I need a book light. Or *sigh* an e-reader. I'm nine months into 2013 and I haven't even broken double digits on my #50Books. And I think I've figured out why: I have no way to read in bed in the dark. Because let's face it: my 27-year-old eyes don't have the same superhuman vision as my 11-year-old eyes did. Take Monday night for example. I woke up at 3:30am, something I tend to do when my room feels like it's consumed in hell flames, and could not fall back asleep. I could have gotten a ton of reading done in those 3 hours before I had to get ready for work, but instead I surfed the internet on my phone and refreshed Facebook and Instagram a dozen times before accepting the fact that no one else was awake. Unproductive.
This past month I read an incredible book and a, well, sort of credible one? The incredible book of course, was "Southern Cross the Dog" written by one of my favorite people, the genuinely wonderful Bill Cheng. When I was writing my summary of Bill's book for this blog in my head, by default I started to throw in the Hunter disclaimer that I usually do for my excellent former classmates and professors: something about my bias and a humblebrag about how I actually know these talented people with published novels. But it felt wrong and fake for Bill, since there is no bias. There is simply the truth: that he wrote a shockingly beautiful book showcasing his excruciating talent.
Southern Cross the Dog by Bill Cheng - I haven't read a book like this in a long time. For that matter, after reading SCTD, I think it's safe to say that I haven't read ANY books in long time. Actual books. Because this, this is a BOOK, the kind that gives you chills and makes you think, even if its mostly thoughts about how you wish you could be that talented of a writer. Southern Cross the Dog is a novel set in 1920s and 40s Mississippi, following the flood. And while the writing fully immerses you in that world, the themes don't tie you down there. This isn't a book about the 20s and 40s South. In my opinion, this isn't even a historical novel. Instead, SCTD is a ghost story about the things that haunt us and the ever-looming fearful anticipation for that point when they'll make themselves known in our lives. One of the book's most effortlessly achieved endeavors was to, in the words of Bill himself, "just communicate this feeling of what it's like to feel like you have no choice, to feel like the things that happen to you happen because of how the universe wants to use you." It's a timeless sentiment that many people can relate to at some point in their lives and Bill's ability to explore that within such dazzling pages is extraordinary. It took me all summer to finish this novel, mostly because of how much I had to put it down and think about it, but also because I didn't want it to be over. Expect greater than great things from Bill Cheng.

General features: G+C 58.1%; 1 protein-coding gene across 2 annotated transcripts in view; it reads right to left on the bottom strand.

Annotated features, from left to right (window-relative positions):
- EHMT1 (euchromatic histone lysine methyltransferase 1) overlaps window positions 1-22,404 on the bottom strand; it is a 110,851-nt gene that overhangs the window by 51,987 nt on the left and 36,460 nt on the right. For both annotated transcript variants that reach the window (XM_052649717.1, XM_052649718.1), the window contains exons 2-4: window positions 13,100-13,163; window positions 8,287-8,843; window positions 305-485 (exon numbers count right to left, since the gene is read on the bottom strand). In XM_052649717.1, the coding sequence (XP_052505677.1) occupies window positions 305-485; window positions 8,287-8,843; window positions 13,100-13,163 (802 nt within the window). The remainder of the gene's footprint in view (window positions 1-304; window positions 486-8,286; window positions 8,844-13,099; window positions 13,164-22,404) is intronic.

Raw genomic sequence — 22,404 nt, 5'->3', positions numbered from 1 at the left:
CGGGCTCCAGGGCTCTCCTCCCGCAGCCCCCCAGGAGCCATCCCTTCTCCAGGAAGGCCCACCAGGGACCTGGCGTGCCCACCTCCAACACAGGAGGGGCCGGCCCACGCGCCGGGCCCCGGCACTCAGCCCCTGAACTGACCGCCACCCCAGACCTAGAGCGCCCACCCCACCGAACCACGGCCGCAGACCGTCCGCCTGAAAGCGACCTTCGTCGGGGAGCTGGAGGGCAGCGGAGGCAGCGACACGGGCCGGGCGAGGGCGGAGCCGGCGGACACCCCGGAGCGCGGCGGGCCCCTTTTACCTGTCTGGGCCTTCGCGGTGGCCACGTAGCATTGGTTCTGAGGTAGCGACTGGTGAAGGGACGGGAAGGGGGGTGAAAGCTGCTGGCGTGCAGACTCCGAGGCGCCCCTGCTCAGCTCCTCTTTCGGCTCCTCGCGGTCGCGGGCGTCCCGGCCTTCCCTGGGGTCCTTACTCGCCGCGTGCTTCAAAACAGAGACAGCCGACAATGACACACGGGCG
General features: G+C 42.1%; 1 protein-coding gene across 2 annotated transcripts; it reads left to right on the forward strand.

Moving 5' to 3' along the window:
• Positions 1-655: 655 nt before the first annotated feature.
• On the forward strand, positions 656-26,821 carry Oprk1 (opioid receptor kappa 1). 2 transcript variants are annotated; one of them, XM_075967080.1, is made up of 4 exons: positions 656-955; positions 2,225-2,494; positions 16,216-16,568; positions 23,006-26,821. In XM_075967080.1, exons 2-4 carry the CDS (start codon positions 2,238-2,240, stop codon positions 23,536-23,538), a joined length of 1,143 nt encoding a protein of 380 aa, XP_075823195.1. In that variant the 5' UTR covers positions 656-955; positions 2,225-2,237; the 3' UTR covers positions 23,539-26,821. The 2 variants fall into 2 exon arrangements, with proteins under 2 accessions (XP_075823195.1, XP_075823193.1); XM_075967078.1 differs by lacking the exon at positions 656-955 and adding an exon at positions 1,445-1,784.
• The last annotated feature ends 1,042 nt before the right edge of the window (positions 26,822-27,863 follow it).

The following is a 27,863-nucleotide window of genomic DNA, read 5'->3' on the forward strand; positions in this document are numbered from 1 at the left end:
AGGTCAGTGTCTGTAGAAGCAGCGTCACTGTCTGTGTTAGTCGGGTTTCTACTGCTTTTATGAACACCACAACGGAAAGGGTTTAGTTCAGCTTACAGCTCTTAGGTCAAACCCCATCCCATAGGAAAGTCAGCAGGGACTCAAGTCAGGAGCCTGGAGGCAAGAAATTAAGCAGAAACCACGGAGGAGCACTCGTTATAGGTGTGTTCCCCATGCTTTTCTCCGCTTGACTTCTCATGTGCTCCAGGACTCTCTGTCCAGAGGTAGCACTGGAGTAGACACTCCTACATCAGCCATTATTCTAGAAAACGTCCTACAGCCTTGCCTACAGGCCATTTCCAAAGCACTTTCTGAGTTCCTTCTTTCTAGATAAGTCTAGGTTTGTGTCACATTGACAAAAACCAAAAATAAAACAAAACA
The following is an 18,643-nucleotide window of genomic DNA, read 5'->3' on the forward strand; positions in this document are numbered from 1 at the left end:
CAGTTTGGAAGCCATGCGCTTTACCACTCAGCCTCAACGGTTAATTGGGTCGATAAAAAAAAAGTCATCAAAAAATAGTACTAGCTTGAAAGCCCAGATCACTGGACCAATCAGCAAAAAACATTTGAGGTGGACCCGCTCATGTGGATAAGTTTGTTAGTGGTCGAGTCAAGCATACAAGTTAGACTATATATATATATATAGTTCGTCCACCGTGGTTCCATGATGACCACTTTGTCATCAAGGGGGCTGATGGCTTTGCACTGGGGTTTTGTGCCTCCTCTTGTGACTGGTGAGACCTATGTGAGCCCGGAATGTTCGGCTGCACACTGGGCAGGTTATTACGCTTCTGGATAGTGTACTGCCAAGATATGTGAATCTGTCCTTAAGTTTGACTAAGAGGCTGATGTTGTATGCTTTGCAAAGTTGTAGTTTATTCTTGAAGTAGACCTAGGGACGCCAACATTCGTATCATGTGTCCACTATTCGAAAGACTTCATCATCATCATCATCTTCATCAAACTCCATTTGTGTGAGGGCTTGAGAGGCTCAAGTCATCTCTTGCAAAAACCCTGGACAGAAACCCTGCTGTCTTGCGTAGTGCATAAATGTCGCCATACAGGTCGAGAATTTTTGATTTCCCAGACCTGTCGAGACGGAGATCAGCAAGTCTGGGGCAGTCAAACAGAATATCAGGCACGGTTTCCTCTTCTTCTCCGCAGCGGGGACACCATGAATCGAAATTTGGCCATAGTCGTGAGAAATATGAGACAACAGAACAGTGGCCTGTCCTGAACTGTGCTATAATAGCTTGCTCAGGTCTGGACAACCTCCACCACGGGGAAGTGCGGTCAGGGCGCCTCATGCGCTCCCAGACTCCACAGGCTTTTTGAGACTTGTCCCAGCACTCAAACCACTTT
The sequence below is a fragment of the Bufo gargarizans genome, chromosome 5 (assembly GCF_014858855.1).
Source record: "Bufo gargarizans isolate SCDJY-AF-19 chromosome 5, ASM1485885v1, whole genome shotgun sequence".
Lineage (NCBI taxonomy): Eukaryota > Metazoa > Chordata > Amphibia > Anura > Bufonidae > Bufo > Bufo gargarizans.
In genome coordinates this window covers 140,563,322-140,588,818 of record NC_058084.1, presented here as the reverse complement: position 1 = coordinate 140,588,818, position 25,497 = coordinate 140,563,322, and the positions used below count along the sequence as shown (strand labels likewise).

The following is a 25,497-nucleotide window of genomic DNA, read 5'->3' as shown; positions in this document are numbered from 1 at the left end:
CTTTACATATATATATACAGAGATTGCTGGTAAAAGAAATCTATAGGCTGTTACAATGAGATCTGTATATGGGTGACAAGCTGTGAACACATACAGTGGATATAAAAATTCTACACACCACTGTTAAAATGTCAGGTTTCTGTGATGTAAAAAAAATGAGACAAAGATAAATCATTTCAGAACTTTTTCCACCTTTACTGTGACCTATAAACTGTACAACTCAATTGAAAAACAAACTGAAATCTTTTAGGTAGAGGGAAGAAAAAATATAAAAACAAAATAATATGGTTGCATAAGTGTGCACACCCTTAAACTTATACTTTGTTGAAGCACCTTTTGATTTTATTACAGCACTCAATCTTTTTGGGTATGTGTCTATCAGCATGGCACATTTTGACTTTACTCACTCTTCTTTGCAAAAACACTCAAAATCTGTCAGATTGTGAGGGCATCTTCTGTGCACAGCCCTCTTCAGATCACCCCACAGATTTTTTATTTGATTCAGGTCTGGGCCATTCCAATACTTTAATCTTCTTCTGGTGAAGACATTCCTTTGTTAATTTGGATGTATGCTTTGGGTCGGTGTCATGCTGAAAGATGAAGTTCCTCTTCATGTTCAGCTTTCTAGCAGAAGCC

I'm Only Here for the WiFi by Chelsea Fagan - What this book is: The perfect present to give people between the ages of 19 and 24. This is a book that they will actually read and enjoy, and hopefully, after they finish, will find themselves able to breathe a sigh of relief. What this book is not: the collection of fresh essays with even a glimpse of depth or the novel that I've been waiting for Chelsea Fagan to write. Fagan, she of Thought Catalog fame, is a good writer. I enjoy her immensely. In my opinion, she could stand to shed some of her New York-centric paradigms (something I hope, but doubt, she'll do in Paris) and sure, she sometimes tries too hard to come across as the person she thinks she's supposed to be, rather than the person she is (which is a hallmark of her age), but I think she has talent and she's certainly a lot more disciplined in her chosen craft than some of her peers. While I hope (and believe) we'll see more from her and though I think this was a necessary first step career-wise, overall, WiFi is a letdown. But on the scale of letdowns, this is more like a really nice one done in person at a boutique coffee shop, not sent at 4am in an incoherent text message.
'50 Books' Progress: 9/50